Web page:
Graham Reid | | 4 min read
For many years I had thought the best and most powerful music of Moana Maniapoto -- stretched over four albums -- was deserving of a compilation which would remind people what a singular contribution she has made to New Zealand music, even if it went largely overlooked and most unplayed by New Zealand radio.
In late 2011 Moana told me that not only was it happening, but that she would like me to write the liner notes. More of an essay she said, they had the space in the booklet.
I considered that a great privilege, and this is what I wrote and now appears with this fine collection of innovative, spiritual and sometimes politicized music . . .
One of the most carelessly used phrases
by sports coaches and corporate high-fliers of recent years has been,
“about the journey”. Because it requires no explanation but seems
rich with implications of struggle and progress, the phrase has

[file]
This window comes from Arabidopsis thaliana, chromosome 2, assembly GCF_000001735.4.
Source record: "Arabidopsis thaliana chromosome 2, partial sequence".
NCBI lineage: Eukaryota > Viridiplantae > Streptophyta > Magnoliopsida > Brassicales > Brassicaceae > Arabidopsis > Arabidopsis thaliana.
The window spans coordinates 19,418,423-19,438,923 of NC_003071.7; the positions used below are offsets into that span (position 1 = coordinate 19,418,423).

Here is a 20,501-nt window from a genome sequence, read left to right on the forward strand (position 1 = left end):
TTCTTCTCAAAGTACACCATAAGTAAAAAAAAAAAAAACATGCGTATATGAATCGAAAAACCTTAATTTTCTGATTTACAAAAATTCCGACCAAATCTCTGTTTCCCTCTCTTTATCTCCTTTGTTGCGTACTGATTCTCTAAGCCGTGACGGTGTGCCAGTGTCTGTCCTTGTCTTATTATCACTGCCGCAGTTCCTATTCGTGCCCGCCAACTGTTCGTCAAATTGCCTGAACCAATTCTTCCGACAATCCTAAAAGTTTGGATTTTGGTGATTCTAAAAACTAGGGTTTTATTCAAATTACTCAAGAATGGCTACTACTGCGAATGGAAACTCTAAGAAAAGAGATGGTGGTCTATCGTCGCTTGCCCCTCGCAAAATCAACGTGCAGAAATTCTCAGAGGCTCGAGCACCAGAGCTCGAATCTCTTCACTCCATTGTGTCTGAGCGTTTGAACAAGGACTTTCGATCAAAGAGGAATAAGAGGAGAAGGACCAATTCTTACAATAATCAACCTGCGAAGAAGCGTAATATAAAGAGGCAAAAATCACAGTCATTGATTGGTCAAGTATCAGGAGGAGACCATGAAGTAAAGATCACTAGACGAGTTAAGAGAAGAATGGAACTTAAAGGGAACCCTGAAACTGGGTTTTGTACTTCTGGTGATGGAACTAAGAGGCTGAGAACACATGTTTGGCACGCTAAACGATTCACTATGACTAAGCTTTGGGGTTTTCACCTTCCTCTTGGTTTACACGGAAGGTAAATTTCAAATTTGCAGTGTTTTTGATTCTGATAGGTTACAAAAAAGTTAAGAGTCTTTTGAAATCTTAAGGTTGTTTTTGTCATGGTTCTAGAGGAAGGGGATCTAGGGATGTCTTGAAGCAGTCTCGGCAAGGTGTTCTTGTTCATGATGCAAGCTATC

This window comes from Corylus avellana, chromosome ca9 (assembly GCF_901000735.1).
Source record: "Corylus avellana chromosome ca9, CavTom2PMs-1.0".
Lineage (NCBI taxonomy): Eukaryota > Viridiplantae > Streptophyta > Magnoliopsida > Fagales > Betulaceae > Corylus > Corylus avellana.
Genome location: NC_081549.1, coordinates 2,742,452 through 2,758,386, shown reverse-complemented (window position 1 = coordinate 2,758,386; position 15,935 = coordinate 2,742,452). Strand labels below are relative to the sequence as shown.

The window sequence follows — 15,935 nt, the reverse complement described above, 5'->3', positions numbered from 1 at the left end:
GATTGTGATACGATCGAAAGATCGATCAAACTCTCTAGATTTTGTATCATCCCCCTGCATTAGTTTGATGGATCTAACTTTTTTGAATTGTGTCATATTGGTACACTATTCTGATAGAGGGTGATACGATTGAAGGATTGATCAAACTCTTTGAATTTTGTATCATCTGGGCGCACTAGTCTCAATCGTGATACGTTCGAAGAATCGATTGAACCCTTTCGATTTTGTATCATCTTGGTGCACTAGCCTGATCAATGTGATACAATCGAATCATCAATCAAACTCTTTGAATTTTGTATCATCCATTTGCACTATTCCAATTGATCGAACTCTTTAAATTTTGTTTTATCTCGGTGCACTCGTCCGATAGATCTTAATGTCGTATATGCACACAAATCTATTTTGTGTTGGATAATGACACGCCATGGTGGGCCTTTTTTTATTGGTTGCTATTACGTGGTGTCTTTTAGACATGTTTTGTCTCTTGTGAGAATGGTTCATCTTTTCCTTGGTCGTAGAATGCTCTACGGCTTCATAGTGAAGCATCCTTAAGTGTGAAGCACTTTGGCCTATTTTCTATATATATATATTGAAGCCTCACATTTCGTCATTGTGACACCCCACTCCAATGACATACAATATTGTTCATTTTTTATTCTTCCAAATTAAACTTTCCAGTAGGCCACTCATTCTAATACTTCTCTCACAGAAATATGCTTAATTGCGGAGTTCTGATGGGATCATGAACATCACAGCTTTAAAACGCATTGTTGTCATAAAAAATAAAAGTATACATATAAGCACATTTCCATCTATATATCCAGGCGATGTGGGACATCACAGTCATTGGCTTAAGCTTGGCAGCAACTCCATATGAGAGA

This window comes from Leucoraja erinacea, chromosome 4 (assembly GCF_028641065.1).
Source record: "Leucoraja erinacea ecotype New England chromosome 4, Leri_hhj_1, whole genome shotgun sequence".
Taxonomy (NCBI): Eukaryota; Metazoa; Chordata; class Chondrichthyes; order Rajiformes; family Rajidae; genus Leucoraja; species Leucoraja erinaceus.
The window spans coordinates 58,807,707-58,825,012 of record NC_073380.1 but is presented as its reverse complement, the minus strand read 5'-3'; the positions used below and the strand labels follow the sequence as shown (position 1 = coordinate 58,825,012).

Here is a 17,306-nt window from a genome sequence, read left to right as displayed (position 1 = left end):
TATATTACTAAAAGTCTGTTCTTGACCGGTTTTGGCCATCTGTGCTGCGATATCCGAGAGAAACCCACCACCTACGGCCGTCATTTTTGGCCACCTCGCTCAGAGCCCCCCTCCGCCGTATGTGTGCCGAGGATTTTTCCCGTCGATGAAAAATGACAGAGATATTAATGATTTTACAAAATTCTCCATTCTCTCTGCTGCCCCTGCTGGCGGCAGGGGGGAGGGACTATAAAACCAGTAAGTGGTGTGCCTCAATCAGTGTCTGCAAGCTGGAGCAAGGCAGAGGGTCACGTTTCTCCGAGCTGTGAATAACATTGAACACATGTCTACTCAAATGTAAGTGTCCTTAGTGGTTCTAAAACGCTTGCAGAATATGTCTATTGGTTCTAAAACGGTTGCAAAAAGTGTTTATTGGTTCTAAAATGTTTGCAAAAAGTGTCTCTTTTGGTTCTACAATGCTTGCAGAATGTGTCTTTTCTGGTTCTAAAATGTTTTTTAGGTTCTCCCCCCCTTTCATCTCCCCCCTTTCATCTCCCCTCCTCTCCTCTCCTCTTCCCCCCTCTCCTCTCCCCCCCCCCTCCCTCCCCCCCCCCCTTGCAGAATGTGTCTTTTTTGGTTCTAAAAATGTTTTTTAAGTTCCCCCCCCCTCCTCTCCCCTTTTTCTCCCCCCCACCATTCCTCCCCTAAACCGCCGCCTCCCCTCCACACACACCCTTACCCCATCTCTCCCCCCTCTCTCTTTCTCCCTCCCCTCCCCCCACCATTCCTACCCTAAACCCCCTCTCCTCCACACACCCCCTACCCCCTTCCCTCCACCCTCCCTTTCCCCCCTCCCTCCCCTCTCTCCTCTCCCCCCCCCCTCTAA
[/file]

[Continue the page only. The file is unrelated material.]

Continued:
become a cliché and meaningless. I've never had much time for it,
and have never used it.
For me, the music of Moana Maniapoto (Ngati Tuwharetoa, Te Arawa) has been exactly that, a journey through time, place and politics, and not the least through exceptional songs which could have come from nowhere but Aotearoa/New Zealand.
I remember vividly the first time I heard her powerful, haka-inspired dance track Treaty calling for recognition of the Treaty of Waitangi (a more radical assertion in the mid Nineties than it is today), the subtle groove of Ancestors about Ngai Tahu and the spirituality of their South Island landscape, and the clear cultural assertion of the hypnotic Moko. And more recently the dramatic and fiery urgency of Te Apo which wove in street sounds from the 2006 protests at the WTO conference in Hong Kong.
Moana's music has drawn from American soul, taonga puoro (traditional Maori instruments), feminist empowerment, tino rangatiratanga (Maori self-determination), hip-hop and contemporary dub. And from waiata and a deep well of intuitive spirituality.
She's the only musician I know who could present an album (Rua in '98) which dealt with the Maori grievances and prophecy, love of the land and ancestors, and end with a moving version of Ave Maria accompanied by Maori girls from the Catholic school choir she was once a part of.